Compare cars side by side to save time clicking backwards and forwards between them.
Maximum number of cars added to compare list.
We need your postcode in order to provide accurate search results.
Unlike the average Mini Cooper owner, where vanity is top of the agenda, and owners embrace the compact nature of the ever-popular car, the Mini Countryman lends itself to a different audience. Owners of this car are more likely to be slightly older, possibly have small families, and perhaps be heading towards the end of their life as a Mini owner.
The Countryman, originally launched four years ago and was based on a modified version of the previous generation Mini. Built to rival the likes of the Peugeot 2008 and Nissan Juke, it proved to be a huge success as buyers took great delight in owning the iconic car, but with practicality too.
So how is the new Mini Countryman any different to the old one? Its looks the same, except for a new grille, a chromium-plate A-pillar finisher, a couple of new colours and the ALL4 4×4 trim pack, but the floor is now flat, the wheels are 2.2lbs lighter and low-friction wheel bearings all help meet Euro VI emissions standards.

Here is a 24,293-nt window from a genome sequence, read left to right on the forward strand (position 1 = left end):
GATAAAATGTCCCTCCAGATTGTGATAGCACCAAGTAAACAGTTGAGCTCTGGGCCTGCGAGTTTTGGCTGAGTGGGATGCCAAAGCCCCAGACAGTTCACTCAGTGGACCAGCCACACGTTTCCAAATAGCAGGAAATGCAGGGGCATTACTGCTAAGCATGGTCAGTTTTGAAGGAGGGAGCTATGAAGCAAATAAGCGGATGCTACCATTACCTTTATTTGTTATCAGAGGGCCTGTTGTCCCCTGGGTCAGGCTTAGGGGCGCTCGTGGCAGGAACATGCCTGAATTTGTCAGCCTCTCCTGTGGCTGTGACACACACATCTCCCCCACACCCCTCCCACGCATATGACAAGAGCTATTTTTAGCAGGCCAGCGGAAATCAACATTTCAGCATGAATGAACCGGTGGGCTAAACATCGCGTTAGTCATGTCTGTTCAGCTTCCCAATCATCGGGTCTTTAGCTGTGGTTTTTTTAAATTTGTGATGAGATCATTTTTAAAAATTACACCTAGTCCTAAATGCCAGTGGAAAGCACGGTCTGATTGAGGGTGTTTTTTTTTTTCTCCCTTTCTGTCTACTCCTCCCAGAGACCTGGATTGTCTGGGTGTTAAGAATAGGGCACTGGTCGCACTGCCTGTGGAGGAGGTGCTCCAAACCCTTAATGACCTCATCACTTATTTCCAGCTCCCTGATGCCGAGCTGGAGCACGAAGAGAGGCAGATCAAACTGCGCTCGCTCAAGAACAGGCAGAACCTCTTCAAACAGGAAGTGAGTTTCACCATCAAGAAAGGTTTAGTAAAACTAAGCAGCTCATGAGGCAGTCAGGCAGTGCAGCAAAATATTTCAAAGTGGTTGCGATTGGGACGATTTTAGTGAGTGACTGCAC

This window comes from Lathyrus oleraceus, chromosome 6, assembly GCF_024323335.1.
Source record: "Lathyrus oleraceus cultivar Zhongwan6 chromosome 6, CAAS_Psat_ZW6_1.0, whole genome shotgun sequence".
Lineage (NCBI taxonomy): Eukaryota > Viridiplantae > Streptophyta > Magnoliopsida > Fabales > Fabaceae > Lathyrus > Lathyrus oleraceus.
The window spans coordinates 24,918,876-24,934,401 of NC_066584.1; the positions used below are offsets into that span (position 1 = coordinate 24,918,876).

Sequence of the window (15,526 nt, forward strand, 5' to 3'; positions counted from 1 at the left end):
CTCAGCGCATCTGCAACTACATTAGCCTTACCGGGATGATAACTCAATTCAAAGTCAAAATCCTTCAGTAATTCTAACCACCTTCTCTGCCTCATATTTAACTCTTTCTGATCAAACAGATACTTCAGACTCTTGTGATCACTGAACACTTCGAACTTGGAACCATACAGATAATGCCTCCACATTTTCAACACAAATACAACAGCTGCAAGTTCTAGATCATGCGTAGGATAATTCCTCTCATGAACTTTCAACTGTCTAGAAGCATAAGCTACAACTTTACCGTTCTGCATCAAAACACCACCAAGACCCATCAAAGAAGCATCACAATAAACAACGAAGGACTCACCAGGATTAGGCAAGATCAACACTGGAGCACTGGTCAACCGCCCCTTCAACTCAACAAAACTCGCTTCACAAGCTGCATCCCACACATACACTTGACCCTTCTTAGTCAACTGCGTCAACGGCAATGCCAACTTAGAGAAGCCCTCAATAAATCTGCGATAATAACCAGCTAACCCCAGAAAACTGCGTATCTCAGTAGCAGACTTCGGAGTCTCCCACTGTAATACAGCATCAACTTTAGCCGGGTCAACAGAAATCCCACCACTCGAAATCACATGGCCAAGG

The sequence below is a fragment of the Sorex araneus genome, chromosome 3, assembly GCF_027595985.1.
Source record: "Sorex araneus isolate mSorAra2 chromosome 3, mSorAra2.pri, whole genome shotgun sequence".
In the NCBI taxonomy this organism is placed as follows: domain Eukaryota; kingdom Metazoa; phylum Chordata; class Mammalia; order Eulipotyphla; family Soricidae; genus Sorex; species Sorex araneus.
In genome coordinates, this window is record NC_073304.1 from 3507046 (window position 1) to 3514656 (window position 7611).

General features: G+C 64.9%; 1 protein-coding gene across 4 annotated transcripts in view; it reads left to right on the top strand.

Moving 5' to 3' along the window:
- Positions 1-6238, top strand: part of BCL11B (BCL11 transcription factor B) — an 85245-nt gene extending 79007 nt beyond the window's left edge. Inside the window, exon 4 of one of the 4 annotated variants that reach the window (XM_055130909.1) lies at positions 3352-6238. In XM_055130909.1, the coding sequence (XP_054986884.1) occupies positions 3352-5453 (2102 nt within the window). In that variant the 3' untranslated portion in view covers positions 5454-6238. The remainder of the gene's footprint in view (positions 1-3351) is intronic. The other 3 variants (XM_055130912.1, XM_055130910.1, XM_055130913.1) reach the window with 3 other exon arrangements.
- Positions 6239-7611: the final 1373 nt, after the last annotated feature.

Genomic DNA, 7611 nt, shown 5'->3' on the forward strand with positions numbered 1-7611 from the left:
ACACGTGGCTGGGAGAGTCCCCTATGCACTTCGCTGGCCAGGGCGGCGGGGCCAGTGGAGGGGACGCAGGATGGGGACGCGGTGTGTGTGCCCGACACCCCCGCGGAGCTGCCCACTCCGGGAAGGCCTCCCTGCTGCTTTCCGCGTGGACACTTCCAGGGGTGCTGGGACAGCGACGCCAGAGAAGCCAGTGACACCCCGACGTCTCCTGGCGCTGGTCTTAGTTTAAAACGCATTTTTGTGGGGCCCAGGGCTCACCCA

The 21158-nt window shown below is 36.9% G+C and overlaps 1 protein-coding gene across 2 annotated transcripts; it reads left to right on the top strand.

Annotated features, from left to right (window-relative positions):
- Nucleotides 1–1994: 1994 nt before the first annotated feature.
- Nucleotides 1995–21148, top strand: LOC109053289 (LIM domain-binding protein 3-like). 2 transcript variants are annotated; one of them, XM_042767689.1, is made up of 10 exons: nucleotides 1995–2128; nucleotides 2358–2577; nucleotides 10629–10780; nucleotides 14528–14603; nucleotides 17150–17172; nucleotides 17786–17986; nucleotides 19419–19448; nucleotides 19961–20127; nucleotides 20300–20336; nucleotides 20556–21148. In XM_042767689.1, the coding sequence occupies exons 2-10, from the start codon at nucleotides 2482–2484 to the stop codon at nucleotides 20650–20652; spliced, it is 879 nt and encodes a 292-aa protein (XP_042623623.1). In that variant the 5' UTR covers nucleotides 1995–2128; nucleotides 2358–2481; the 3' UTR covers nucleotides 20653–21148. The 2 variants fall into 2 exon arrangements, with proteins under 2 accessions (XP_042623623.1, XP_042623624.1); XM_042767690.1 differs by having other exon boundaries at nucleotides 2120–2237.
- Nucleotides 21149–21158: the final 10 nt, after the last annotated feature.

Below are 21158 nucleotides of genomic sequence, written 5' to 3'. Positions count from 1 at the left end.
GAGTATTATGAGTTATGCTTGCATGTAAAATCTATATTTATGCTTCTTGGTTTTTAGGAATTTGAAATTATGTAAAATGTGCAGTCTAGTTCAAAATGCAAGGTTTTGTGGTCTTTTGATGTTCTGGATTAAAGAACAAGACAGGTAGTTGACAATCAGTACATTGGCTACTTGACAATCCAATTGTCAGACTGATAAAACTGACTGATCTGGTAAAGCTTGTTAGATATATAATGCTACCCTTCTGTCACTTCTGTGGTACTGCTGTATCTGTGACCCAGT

The model line up is very similar to before, there are four basic models (One, Cooper, Cooper S and John Cooper Works) offered with a choice of a 1.6-litre four-cylinder petrol with 88 and 215bhp, or a turbodiesel four-cylinder with 1.6 or 2.0 litres, with power from 89 to 141bhp. Both versions come with a six-speed manual or six-speed automatic.
It is believed that the most popular UK model will be the Cooper D, a 109bhp, 1.6-litre turbodiesel capable of achieving 0-62mph in 10.9sec, and an EU Combined economy of 67.3mpg with CO2 emissions of 111g/km.
The cabin still features the second-generation Mini facia with the huge central speedometer and the finish of the interior is high quality combining a mixture of leather, plastics and chromium to create a solidly built, traditional look. Space is generous and there is plenty of room for taller adults in the back although better to stick to two adults to avoid being cramped up. The boot is also a decent size for its class.
To drive, on smooth roads the Countryman performs well with BMW’s four cylinder engine providing just the right balance of power and torque. The engine is zippy and the economy is good considering the performance. It glides over bumps with ease and even pot holes do little to disrupt what is on the whole a comfortable ride.
So how well will the latest Mini Countryman be received? If it’s anything like the previous model that’s been around for the past four years, there are exciting times ahead. Last year, the Countryman represented 21 per cent of all UK Mini sales, and those customers were mainly from other brands as opposed to existing Mini fans looking to trade up from the hatchback version.
It may not be the best looking of the family, but the Mini Countryman has a lot to offer, and if you like driving, you won’t be disappointed by the experience.